A Meta report has revealed that an online hacking group in Pakistan has targeted people, including military personnel, in both India and Pakistan through fake social media accounts, during the first quarter of the current year.
According to the details, Meta, the parent company of Facebook, recently released its “Adversarial Threat Report, First Quarter 2023” where it gave a detailed account of the action taken against the hacking groups.
In the report, it was revealed that three separate cyber espionage operations in South Asia were linked to a group of hackers. They were known as; Bahamut APT (advanced persistent threat); Patchwork APT; and a state-linked group in Pakistan.
Our team has just put out the latest quarterly adversarial threat report. Read all about all the great work our threat intel investigators do across cyber espionage and coordinated inauthentic behavior: https://t.co/jeOHaIp7H2
— Оlga Belogolova 🌻 (@olgs7) May 3, 2023
The report highlighted fake apps and websites delivering malware at Facebook and Instagram social media platforms, involved in espionage as well as committing financial crimes across the world.
“We took action against about 120 accounts on Facebook and Instagram linked to a hacking group in Pakistan that predominantly targeted people in India and Pakistan, including military personnel in India and among the Pakistan Air Force,” the Meta report said about the state-linked actors in Pakistan.
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On the other hand, Bahamut APT targeted people in Pakistan, and India, including the Kashmir region, including military personnel, government employees, activists, and others. Action was taken against 110 accounts on Facebook and Instagram linked to Bahamut.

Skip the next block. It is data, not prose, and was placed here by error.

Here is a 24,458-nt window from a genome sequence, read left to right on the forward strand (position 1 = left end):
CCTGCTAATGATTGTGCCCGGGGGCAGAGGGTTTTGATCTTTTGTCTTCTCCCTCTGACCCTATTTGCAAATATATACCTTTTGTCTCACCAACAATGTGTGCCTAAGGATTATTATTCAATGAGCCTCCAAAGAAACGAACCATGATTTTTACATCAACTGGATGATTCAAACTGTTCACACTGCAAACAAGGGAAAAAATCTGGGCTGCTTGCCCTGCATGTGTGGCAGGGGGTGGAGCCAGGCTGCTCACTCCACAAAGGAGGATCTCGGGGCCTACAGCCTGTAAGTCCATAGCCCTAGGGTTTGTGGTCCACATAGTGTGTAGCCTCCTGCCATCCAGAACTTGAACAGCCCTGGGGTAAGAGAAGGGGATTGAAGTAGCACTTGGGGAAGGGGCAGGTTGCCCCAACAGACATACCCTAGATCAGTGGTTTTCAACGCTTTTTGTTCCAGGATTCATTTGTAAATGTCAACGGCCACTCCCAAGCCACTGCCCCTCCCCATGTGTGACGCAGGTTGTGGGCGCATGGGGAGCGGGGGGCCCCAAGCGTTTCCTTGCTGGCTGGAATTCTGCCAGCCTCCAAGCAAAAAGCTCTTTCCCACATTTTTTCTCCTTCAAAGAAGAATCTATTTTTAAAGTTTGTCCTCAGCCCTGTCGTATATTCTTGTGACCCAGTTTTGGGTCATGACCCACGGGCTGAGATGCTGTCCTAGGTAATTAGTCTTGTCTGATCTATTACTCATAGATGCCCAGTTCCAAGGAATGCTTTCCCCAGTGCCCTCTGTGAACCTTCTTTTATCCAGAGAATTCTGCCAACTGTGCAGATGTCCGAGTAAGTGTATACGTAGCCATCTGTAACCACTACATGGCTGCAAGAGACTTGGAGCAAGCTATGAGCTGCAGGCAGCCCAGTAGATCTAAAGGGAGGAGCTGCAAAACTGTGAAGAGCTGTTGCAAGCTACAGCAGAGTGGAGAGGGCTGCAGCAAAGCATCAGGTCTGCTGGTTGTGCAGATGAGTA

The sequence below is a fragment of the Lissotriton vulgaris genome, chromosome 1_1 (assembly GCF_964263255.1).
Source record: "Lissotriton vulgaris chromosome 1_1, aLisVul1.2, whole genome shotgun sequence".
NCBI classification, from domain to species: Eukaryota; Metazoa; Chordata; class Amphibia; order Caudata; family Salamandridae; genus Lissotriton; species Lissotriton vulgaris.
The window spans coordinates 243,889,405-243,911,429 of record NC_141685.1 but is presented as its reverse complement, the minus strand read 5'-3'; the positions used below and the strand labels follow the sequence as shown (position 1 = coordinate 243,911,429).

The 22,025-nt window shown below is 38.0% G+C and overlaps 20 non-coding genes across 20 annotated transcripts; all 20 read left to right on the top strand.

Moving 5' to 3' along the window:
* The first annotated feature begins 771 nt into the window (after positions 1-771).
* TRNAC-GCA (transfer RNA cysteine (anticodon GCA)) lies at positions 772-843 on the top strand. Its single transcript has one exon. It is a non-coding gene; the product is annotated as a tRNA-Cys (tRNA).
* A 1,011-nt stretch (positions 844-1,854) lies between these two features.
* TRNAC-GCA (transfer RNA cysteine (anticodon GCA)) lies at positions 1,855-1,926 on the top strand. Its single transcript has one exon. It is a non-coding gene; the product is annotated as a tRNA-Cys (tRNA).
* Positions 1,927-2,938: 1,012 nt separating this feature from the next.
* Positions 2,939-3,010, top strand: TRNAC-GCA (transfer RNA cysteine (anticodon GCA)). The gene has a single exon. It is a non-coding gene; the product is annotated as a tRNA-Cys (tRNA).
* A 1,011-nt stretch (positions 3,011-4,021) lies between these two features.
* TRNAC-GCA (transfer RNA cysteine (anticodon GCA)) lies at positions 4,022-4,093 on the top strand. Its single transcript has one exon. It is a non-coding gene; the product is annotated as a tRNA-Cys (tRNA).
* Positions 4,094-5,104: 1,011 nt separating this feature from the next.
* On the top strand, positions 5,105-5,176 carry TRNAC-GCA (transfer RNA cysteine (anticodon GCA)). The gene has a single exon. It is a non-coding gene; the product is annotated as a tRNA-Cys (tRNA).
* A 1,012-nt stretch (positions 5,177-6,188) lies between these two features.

The Meta investigation revealed Bahamut APT to be a persistent threat actor that ran campaigns across the internet, including link-shortening services, compromised or attacker-controlled websites, official and spoofed app stores, and third-party hosting providers.
Meanwhile, Patchwork APT targeted people in Pakistan, India, Bangladesh, Sri Lanka, the Tibet region, and China, including military personnel, activists, and minority groups. Meta took action against 50 accounts on Facebook and Instagram linked to it.
Weaponizing social media
Weaponizing social media can have serious consequences, both in terms of individual well-being and the health of democratic societies. It can lead to the spread of misinformation, the polarization of public opinion, and the erosion of trust in institutions and democratic processes.
It is important for individuals, organizations, and governments to be aware of the risks and take steps to mitigate them, such as increasing media literacy and investing in technology to detect and combat disinformation campaigns.
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Pakistan has experienced a number of security threats related to the weaponization of social media. State and non-state actors have used social media to spread misinformation and propaganda, to incite violence, and to target individuals and groups who oppose their ideologies or interests.